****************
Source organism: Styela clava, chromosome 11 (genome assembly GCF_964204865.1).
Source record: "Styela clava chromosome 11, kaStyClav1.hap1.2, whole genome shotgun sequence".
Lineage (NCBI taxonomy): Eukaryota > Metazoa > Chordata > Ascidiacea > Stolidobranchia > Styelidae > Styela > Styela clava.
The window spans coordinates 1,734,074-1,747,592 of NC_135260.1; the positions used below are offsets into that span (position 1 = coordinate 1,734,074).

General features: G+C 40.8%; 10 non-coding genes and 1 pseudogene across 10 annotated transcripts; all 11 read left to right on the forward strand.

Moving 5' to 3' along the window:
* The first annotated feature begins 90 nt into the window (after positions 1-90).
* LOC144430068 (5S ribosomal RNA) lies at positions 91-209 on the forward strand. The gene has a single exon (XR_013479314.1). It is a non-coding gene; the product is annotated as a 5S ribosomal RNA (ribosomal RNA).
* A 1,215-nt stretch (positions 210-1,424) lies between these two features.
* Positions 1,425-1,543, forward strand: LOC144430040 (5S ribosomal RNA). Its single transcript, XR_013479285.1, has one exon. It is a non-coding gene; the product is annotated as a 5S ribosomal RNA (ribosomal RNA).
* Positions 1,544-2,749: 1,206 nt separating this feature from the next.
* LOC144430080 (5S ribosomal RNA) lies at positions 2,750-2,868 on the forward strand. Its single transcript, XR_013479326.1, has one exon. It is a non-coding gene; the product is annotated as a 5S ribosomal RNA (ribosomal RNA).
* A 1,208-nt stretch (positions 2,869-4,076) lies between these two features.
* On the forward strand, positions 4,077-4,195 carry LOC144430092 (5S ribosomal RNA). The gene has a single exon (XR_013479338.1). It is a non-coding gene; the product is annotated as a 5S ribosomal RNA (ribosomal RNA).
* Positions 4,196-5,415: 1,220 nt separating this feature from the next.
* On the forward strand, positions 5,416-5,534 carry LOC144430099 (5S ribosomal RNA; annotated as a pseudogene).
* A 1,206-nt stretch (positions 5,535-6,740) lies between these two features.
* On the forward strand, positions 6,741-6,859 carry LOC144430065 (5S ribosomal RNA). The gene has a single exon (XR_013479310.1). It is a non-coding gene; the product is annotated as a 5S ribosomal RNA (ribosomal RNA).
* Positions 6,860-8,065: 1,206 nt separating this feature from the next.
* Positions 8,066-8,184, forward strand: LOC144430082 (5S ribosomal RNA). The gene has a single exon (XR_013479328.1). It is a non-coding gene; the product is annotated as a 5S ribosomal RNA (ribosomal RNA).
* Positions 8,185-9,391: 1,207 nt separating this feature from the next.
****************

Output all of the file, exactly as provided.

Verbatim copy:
Source organism: Styela clava, chromosome 11 (genome assembly GCF_964204865.1).
Source record: "Styela clava chromosome 11, kaStyClav1.hap1.2, whole genome shotgun sequence".
Lineage (NCBI taxonomy): Eukaryota > Metazoa > Chordata > Ascidiacea > Stolidobranchia > Styelidae > Styela > Styela clava.
The window spans coordinates 1,734,074-1,747,592 of NC_135260.1; the positions used below are offsets into that span (position 1 = coordinate 1,734,074).

General features: G+C 40.8%; 10 non-coding genes and 1 pseudogene across 10 annotated transcripts; all 11 read left to right on the forward strand.

Moving 5' to 3' along the window:
* The first annotated feature begins 90 nt into the window (after positions 1-90).
* LOC144430068 (5S ribosomal RNA) lies at positions 91-209 on the forward strand. The gene has a single exon (XR_013479314.1). It is a non-coding gene; the product is annotated as a 5S ribosomal RNA (ribosomal RNA).
* A 1,215-nt stretch (positions 210-1,424) lies between these two features.
* Positions 1,425-1,543, forward strand: LOC144430040 (5S ribosomal RNA). Its single transcript, XR_013479285.1, has one exon. It is a non-coding gene; the product is annotated as a 5S ribosomal RNA (ribosomal RNA).
* Positions 1,544-2,749: 1,206 nt separating this feature from the next.
* LOC144430080 (5S ribosomal RNA) lies at positions 2,750-2,868 on the forward strand. Its single transcript, XR_013479326.1, has one exon. It is a non-coding gene; the product is annotated as a 5S ribosomal RNA (ribosomal RNA).
* A 1,208-nt stretch (positions 2,869-4,076) lies between these two features.
* On the forward strand, positions 4,077-4,195 carry LOC144430092 (5S ribosomal RNA). The gene has a single exon (XR_013479338.1). It is a non-coding gene; the product is annotated as a 5S ribosomal RNA (ribosomal RNA).
* Positions 4,196-5,415: 1,220 nt separating this feature from the next.
* On the forward strand, positions 5,416-5,534 carry LOC144430099 (5S ribosomal RNA; annotated as a pseudogene).
* A 1,206-nt stretch (positions 5,535-6,740) lies between these two features.
* On the forward strand, positions 6,741-6,859 carry LOC144430065 (5S ribosomal RNA). The gene has a single exon (XR_013479310.1). It is a non-coding gene; the product is annotated as a 5S ribosomal RNA (ribosomal RNA).
* Positions 6,860-8,065: 1,206 nt separating this feature from the next.
* Positions 8,066-8,184, forward strand: LOC144430082 (5S ribosomal RNA). The gene has a single exon (XR_013479328.1). It is a non-coding gene; the product is annotated as a 5S ribosomal RNA (ribosomal RNA).
* Positions 8,185-9,391: 1,207 nt separating this feature from the next.